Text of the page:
In 1974 Congress passed the National Maximum Speed Law (NMSL) establishing 55 mph maximum speed limits across the United States in an effort to reduce fuel consumption (that 1973 Oil Embargo done spooked 'em good) and reduce highway deaths (as most modern safety features, from airbags to tempered glass, were not yet in place). Some people argued that the law worked, others argued that it failed, and pretty much everyone agreed that driving long distances on empty country roads or Interstate highways at 55 mph sucked a whole bunch. Furthermore, oil shocks and 1950s Deathmobiles were a thing of the past, so in 1987 the law changed to permit 65 mph limits; in 1995 it was repealed altogether. Since that time, speed limits across the country have been creeping upward. Texas – really, who else? – and Utah currently lead the nation with an 80 mph maximum. Don't worry, though. Texas about to raise it to 85, which would be the highest posted speed limit in the world.

In 2010, the last full year for which data are available, total motor vehicle fatalities in the U.S. were the lowest since 1949. That's incredible if you stop to think about it. We drive a ridiculous amount as a nation and at increasing speeds, yet fatalities are declining sharply. This is evidence that today's new cars, with their dozen airbags, ABS, safety cages, crumple zones, and countless electronic safety features, are clearly capable of handling 65/70 in relative safety (NB: car accidents are still a leading cause of death for every age group under 55).

That said, 80 and 85 mph limits seem to be tempting fate at the point at which the average driver's skills and the physical limits of many of the cars on the road are strained. I'm going to start from the assumption, possibly overweighting my own preferences and experience, that most of us and our vehicles feel comfortable cruising between 70 and 75 mph on the highway in good weather. Since speed limits are neither followed nor enforced strictly, let us assume that posted limits of 80/85 mean that actual traffic will move anywhere between 85 and 90+ mph.

As a parent, child, or both, most of you have said or heard the phrase, "It's not you I'm worried about – it's all of the other drivers" at some point in your life (Is there anything we agree upon so completely in this country as that Other People are terrible drivers?) Simply put, 90 mph is really fast. Probably much too fast for most drivers to do safely. Cars handle much differently at that kind of speed and the time available to react to the road declines precipitously.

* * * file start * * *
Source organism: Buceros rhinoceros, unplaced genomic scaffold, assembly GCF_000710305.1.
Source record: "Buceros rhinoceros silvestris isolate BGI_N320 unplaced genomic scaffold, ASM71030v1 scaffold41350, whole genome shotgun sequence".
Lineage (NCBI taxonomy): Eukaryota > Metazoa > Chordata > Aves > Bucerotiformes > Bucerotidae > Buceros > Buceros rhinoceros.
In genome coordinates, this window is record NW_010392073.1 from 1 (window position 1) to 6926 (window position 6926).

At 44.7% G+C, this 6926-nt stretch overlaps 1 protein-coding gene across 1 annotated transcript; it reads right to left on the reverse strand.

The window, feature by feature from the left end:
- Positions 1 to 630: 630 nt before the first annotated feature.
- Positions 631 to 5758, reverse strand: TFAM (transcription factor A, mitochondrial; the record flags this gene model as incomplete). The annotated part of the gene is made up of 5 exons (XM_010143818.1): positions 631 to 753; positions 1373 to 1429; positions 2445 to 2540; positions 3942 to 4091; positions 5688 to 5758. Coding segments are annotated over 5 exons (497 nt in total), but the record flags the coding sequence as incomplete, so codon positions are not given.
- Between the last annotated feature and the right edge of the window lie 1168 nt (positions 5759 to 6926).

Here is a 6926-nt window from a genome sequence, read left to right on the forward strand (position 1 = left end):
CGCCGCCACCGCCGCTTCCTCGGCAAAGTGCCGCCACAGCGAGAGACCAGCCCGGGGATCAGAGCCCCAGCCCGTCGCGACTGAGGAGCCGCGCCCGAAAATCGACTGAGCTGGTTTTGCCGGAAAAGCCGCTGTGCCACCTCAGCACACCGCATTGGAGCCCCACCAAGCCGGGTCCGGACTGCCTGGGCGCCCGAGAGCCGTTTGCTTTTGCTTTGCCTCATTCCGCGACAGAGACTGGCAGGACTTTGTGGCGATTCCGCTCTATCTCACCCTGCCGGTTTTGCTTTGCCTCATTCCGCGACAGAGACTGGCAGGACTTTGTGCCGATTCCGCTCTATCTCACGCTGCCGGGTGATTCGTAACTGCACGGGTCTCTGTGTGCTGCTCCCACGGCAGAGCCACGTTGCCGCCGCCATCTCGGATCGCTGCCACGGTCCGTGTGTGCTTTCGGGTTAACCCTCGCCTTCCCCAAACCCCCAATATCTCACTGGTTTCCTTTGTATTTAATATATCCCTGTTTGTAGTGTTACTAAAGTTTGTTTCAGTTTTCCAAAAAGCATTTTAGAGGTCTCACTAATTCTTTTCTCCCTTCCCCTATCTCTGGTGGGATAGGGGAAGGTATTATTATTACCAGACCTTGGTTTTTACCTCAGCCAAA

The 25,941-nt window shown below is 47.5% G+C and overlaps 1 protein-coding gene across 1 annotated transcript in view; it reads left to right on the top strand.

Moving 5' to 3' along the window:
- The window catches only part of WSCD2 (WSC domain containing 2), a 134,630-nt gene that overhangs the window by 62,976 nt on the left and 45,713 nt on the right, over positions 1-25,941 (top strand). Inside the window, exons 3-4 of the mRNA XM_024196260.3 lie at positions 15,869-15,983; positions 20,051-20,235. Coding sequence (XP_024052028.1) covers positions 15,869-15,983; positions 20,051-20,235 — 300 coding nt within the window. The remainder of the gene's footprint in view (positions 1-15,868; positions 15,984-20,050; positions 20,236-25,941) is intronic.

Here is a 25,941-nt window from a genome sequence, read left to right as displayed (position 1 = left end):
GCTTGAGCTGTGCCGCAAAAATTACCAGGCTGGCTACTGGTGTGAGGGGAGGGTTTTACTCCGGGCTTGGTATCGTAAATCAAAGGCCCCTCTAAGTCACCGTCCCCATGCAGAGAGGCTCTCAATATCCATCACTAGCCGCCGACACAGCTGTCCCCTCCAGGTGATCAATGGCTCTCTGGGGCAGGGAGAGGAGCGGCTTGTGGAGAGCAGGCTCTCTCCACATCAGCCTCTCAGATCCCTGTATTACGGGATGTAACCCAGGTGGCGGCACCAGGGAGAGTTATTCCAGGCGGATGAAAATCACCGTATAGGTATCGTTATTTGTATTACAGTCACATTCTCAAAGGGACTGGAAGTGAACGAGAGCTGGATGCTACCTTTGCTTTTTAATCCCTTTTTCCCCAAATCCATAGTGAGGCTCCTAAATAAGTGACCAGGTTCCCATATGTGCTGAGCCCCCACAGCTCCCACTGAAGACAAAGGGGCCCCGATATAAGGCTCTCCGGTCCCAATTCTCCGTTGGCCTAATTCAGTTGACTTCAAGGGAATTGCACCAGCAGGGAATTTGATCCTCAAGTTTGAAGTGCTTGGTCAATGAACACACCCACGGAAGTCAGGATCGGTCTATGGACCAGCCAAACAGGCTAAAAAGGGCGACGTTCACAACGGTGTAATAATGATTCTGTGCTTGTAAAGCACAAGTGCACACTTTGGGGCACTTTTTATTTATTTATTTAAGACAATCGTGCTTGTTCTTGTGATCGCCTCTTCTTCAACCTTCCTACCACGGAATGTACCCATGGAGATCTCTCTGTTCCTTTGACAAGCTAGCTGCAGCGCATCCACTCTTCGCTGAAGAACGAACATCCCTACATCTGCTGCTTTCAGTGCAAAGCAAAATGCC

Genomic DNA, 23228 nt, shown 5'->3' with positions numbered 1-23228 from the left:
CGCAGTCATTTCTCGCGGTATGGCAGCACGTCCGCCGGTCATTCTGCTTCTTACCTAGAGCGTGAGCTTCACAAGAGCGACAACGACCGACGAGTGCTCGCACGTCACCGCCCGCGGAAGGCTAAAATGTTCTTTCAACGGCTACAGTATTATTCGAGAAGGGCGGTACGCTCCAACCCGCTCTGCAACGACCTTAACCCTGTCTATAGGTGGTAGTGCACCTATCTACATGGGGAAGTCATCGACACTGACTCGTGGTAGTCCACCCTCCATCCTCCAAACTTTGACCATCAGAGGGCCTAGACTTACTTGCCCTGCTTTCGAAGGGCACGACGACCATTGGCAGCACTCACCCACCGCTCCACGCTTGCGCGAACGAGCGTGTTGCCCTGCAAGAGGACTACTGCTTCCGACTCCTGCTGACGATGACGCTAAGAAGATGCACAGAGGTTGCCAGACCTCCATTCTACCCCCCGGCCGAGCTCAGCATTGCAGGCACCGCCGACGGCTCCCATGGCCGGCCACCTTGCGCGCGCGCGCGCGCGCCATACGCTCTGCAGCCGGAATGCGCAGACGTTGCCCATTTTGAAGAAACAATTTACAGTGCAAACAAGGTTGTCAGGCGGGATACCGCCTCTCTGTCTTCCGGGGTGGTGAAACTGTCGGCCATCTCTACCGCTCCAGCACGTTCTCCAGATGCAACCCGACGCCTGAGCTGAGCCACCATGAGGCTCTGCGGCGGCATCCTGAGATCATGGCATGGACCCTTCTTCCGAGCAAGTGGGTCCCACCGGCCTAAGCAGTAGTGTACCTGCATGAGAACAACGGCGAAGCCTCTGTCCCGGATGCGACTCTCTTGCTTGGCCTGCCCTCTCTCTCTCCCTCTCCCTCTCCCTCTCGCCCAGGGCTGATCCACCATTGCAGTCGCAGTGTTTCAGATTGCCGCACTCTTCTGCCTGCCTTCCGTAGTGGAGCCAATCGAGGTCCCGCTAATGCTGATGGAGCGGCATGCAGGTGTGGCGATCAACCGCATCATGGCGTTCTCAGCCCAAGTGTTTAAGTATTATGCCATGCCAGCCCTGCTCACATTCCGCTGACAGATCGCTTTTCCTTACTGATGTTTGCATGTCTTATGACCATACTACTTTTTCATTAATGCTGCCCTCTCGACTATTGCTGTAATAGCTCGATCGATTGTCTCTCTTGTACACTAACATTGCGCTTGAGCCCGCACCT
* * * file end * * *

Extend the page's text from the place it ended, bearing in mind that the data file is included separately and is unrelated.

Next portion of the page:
The real issue, though, is…well, look around you on the road. Maybe even look at your own car. Lots of us are driving what could charitably be called shitboxes. Unlike motor vehicle fatalities, the average age of vehicles on the road in the U.S. is at a record high of 11.2 years. Remember, that's an average in a year in which new vehicles sales increased sharply. We're talking about a lot of 15+ year old vehicles out there. And I'm sorry to say that your 1990s minivan, compact car, or family sedan is not really in any kind of condition to drive 90 mph. Hop in your 1994 Taurus or 1997 Chevy Cavalier, try going that fast, and tell me that you did not begin to lose faith in the structural integrity of your vehicle (and the validity of your will) beyond 75 mph. I'll wait.

Even with new-ish cars, the safety margins and specifications are for a new vehicle. Even regular age and wear dramatically reduce the car's capabilities in a short time. You might think that your 2008 car is still fairly new, but the shocks are softer, the steering is looser, and the brakes have a lot more play in them compared to when you drove it off the lot. Since most people skimp on or completely ignore regular maintenance on their cars, this is a big issue. But the biggest issue is your tires. Most compact and midsize cars, even brand new ones, have P, Q, or R speed rated tires. This means the design limit of the tire is between 95-105 mph. Consider how many cars are driving around on worn-out tires that should have been replaced years ago. Now consider those same cars being pushed to and beyond their speed ratings. Yeah.

I'm not so comfortable with Other Drivers doing 90. If everyone drove a brand new Volvo and had good driving skills, jacked up speed limits would be irrelevant. Here in the real world, that ding-dong in the 1991 Plymouth Duster (with more Bond-O than metal in the body at this point) going 90 on bald Chinese summer tires that he bought for $19.99 at Tire Barge's 2003 President's Day Blowout sale is probably going to kill someone. A lot of the vehicles on the road are not even safe at 70 or 75, and the danger increases exponentially at higher speeds. Since we seem to be so eager to follow the example of the Red States these days, I'm not looking forward to what another decade of Speed Limit Creep is going to bring.